Nye, Philip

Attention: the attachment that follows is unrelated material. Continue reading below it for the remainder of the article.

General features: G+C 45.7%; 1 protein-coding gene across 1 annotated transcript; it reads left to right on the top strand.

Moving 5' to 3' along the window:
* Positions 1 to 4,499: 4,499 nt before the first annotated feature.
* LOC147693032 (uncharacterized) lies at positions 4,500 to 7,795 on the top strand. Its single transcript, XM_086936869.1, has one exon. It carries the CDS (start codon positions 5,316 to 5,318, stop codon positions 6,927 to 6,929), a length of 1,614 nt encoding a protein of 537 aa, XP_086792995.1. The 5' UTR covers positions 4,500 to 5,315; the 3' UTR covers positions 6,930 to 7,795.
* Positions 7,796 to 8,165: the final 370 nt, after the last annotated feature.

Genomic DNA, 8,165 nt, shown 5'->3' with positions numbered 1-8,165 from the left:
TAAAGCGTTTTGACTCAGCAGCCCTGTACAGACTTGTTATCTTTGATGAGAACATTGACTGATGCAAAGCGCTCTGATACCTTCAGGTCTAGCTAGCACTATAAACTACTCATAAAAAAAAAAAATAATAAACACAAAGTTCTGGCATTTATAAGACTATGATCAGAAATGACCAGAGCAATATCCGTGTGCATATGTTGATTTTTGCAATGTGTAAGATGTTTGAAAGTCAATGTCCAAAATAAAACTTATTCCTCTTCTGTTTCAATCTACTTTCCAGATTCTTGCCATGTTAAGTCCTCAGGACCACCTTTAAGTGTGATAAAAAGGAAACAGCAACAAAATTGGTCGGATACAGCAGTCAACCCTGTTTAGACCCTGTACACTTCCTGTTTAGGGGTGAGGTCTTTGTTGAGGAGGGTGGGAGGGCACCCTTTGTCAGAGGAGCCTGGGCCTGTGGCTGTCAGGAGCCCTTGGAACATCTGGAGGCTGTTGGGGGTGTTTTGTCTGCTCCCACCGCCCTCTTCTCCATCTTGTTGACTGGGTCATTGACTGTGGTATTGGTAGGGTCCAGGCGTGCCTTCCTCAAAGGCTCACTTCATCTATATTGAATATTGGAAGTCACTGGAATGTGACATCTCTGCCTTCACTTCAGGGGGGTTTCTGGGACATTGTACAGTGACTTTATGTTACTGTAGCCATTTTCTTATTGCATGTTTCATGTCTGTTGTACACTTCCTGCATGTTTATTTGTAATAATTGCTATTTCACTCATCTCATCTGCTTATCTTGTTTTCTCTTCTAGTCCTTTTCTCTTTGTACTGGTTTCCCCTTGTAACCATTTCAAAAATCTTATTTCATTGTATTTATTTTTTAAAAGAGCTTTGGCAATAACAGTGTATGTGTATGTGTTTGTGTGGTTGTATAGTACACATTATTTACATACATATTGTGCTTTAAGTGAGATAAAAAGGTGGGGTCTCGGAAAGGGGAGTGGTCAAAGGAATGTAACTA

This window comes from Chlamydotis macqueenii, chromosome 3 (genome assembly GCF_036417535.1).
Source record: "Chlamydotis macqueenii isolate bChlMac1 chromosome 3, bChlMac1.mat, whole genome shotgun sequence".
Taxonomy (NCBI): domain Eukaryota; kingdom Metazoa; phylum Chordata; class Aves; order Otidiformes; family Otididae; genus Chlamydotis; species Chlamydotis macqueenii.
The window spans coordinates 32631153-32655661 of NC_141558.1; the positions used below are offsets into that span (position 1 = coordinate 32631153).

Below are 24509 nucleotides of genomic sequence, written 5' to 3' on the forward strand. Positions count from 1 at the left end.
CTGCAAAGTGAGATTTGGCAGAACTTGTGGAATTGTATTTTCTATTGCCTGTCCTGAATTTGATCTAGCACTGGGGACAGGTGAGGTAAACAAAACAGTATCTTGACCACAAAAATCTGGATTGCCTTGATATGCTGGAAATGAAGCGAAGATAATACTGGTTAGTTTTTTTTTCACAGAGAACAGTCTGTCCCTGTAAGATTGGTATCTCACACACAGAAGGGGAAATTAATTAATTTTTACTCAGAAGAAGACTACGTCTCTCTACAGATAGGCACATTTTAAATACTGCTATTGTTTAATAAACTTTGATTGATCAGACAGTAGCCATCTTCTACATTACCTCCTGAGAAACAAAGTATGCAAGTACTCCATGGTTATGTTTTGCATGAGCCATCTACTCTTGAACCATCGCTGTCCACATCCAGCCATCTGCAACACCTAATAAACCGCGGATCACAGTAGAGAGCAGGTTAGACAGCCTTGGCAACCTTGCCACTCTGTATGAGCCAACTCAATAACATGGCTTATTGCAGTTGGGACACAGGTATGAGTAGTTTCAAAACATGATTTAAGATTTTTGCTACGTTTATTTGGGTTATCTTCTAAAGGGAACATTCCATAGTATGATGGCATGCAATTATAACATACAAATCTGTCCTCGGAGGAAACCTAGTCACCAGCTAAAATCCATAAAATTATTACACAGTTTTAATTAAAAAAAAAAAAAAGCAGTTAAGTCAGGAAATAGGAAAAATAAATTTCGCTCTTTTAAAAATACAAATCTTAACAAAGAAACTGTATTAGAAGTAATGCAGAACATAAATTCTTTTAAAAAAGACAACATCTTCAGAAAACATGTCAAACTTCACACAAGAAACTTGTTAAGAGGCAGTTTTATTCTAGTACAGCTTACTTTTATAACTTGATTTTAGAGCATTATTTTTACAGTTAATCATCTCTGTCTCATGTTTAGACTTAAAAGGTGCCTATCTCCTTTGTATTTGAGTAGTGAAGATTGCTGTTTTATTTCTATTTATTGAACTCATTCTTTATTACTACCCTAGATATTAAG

Nye, Philip an English theologian, was born about 1596, in Sussex. He studied at Oxford. entered the Church, and was at first settled at St. Michael, and later at St. Bartholomew's, London, where he was very popular as a pulpit orator. Having ventured to oppose the doctrines of the Established Church, he was obliged to retire for some years to Holland. Appointed pastor of Kimbolton in 1640, he was one of the most zealous advocates of Presbyterianism, and afterwards joined the Independents, when they were in the ascendency. In December, 1647, he was sent by the leaders of the army, together with Marshall, to the castle of Carisbrooke, to inform the king of the vote deposing him from the throne. At the Restoration he was deprived of all office, but left at liberty. He died at London Sept. 27, 1672. Wood and Calamy represent him as a violent, dangerous man; but Stoughton, himself an Independent, pays him high tribute, and says that Nye, though one of the ablest and most active of the denomination, had no power to serve the cause of his sect, as he was suspiciously regarded by the Royalists, and even by Parliament. Nye wrote some controversial works. See Wood, Athenae Oxon.; Calamy, History of Dissenting Churches; Hook, Eccles. Biog. s.v.; Stoughton, Eccles. Hist. of England (Ch. of Restor.), 1:45, 91, 194, 297; Fletcher, Hist. of the Independents, 3:187; 4:31. (Jo H. W.)

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